This is the second post in a two-part series about sleep apnea in women. Read the first post.
Diagnosing sleep apnea
Traditionally, you do a sleep study at a clinic in order to diagnose apnea. However, a home device called AccuSom® is now available for easy home diagnosis! Your insurance may even cover it, with a prescription. If not, it’s relatively inexpensive compared to a sleep study. In addition, you’re much more likely to feel comfortable at home. Find out about this home device. I recently registered with this company to order this device for patients, and I’m eager to try it out.
First-line treatment: CPAP, weight loss, repositioning
If you have severe apnea, then you may need a CPAP (continuous positive airway pressure breathing machine), which requires a mask. However, not everyone with apnea needs to go right to a CPAP machine! There are many other options.
Mild to moderate cases can respond to:
Tonsilectomy (usually in children)
Repositioning to lie on your side
Winx device for mild to moderate apnea
If you have mild to moderate apnea, you may want to try this Winx device. This meta-anaylsis reported a 42.6 % reduction in the apnea index. It does not require a mask, so it tends to be more comfortable than CPAP. Your sleep specialist can order this machine for you, or you can actually purchase this device directly on your own, from the company.
Myofunctional tongue exercises
Myofunctional Therapy tongue exercises is another option. This meta-analysis reports that Myofunctional Therapy decreases the apnea index by 50% in adults and 62% in children. Low oxygen saturation, snoring, and sleepiness improve in adults. The folks who do this therapy can be from the dental profession, such as hygienists. Other types of therapists also train in this method, such as Occupational Therapists. Here is a good resource to find a practitioner.
Expiratory positive airway pressure nasal devices (EPAP) are a simple nasal “attachment,” as pictured here. This review reports patients generally prefer EPAP to CPAP, and there are no adverse effects. Patients with mild to moderate OSA who do not tolerate CPAP are appropriate candidates for EPAP.
This 2015 review of research reports that EPAP does not completely eliminate OSA, but does improve outcomes. The devices are highly portable and easy to use. EPAP might be an alternative for OSA patients who are intolerant to CPAP, in circumstances without electricity, on short trips away from home, and for those with mild or position-dependent OSA. Provent is a well-known brand. All EPAP devices require a prescription, which usually comes from a sleep specialist.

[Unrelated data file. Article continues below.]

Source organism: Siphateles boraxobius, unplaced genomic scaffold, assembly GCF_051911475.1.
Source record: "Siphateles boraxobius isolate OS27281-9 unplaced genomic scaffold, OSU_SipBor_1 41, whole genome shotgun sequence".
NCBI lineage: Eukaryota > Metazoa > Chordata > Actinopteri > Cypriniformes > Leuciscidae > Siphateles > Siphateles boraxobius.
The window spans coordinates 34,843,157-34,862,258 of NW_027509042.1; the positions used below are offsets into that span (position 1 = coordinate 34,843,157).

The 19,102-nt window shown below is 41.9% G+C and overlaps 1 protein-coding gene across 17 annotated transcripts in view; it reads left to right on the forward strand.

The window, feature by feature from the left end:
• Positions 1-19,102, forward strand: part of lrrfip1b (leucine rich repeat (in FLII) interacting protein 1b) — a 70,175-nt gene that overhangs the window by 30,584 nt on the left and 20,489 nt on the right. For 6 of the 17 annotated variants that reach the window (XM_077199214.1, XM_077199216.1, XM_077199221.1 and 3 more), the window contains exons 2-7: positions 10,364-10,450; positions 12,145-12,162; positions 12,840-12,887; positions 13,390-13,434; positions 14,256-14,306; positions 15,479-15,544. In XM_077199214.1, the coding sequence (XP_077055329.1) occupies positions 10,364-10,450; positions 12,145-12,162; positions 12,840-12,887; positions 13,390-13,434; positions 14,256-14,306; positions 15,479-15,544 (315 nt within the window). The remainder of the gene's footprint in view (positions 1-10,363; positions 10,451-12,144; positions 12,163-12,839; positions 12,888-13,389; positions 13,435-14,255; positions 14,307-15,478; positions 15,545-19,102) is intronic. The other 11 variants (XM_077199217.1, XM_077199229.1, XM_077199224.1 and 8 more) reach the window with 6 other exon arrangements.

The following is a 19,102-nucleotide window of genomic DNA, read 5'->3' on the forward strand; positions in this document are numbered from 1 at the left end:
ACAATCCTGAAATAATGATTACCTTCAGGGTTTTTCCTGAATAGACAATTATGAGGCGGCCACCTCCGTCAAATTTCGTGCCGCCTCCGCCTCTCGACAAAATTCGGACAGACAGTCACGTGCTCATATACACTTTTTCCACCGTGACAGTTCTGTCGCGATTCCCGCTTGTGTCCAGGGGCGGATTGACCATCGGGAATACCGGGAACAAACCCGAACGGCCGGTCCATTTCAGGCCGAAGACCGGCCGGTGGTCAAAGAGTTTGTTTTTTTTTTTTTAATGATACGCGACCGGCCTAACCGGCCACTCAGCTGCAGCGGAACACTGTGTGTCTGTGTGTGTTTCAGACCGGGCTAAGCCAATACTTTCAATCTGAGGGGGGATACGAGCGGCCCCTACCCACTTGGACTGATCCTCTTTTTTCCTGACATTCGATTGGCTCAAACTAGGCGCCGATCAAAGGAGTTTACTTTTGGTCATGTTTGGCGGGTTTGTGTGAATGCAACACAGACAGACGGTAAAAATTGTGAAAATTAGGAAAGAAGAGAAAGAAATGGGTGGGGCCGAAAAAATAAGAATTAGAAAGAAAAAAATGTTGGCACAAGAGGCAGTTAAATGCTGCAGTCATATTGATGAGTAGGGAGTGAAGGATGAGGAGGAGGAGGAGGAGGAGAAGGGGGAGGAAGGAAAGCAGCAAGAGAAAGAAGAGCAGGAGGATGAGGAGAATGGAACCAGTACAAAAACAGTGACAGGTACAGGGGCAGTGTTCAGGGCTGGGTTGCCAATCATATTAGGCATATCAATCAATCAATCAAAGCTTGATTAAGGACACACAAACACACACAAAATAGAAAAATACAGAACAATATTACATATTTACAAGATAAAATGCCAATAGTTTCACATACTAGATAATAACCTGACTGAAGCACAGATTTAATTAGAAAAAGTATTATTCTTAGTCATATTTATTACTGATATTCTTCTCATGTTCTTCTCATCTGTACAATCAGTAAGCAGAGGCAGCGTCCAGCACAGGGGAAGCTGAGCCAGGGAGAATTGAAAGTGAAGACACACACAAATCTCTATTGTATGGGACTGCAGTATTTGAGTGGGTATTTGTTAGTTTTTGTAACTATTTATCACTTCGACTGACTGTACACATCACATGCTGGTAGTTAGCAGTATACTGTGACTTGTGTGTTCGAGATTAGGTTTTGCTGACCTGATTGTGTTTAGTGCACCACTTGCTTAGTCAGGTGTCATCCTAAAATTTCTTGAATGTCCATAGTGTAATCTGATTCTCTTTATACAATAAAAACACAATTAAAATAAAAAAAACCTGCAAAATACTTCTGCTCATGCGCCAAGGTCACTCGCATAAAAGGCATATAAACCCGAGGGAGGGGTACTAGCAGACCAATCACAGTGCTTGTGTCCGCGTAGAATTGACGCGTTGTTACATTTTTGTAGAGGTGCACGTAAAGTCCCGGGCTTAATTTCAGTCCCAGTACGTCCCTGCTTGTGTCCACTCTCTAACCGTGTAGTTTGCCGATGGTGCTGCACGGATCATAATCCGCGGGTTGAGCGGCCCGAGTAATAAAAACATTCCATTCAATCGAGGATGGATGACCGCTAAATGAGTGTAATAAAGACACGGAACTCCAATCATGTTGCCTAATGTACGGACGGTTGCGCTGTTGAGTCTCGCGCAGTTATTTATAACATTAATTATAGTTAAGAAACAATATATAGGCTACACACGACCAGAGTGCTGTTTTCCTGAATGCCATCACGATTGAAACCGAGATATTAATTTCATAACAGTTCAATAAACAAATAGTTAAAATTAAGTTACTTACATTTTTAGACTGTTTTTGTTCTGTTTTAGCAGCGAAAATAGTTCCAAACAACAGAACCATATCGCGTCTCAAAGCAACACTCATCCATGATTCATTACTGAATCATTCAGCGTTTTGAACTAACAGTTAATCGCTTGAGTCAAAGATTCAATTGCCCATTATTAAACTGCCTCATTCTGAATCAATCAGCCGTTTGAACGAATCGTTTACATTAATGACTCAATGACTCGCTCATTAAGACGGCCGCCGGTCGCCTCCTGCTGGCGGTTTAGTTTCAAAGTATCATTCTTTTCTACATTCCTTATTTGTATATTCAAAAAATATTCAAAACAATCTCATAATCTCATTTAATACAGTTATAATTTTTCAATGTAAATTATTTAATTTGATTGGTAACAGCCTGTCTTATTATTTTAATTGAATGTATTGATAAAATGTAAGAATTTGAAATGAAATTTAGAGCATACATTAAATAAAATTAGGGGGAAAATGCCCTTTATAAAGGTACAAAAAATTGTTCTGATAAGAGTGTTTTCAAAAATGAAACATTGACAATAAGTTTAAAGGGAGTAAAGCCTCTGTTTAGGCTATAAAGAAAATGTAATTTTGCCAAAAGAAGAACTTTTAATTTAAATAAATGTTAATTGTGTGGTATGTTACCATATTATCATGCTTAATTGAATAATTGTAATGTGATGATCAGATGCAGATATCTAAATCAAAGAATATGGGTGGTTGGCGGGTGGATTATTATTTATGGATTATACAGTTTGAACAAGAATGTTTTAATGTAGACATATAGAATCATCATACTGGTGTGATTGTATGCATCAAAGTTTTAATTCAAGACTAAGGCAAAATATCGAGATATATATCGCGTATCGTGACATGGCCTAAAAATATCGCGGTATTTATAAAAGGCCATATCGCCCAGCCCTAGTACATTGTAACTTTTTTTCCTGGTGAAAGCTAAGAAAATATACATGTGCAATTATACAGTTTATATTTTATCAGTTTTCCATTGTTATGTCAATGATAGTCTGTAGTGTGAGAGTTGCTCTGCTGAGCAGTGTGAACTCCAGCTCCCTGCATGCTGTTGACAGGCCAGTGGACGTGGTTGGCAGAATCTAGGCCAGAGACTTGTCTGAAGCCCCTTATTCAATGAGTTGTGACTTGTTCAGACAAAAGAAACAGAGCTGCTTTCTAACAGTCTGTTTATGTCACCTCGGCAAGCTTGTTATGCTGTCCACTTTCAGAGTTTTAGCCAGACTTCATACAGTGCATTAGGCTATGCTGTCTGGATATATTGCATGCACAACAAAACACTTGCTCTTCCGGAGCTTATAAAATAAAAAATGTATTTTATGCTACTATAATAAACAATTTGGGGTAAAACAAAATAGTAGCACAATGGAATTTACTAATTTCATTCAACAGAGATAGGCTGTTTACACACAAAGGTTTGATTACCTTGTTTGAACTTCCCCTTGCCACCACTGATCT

Tongue retaining devices (TRD)
This 2017 meta-analysis reports that tongue retaining devices reduce the apnea index by 53%, and provide a statistically effective alternative treatment option for OSA. These devices hold the tongue in a fixed position, so that it does not obstruct your airway. One of the most famous tongue stabilizing device is Good Morning Snore Solution, which is an anti-snoring and sleep apnea aid approved by the FDA as a medical device. I recommend seeing a dentist who can make a custom device.
Mandibular advancement devices (MAD)
This study reports the application of MAD significantly improved sleep respiration and quality, in patients with OSA, even with severe OSA. MAD can be a good alternative treatment, regardless of severity because it is noninvasive, easy to manufacture, and has good results. See a dentist who specialized in this device.
Review of devices for sleep apnea
The American Sleep Association reviews the various mouth and tongue devices approved for sleep apnea, and you can read more here.
I hope you find this post useful! Read the first post.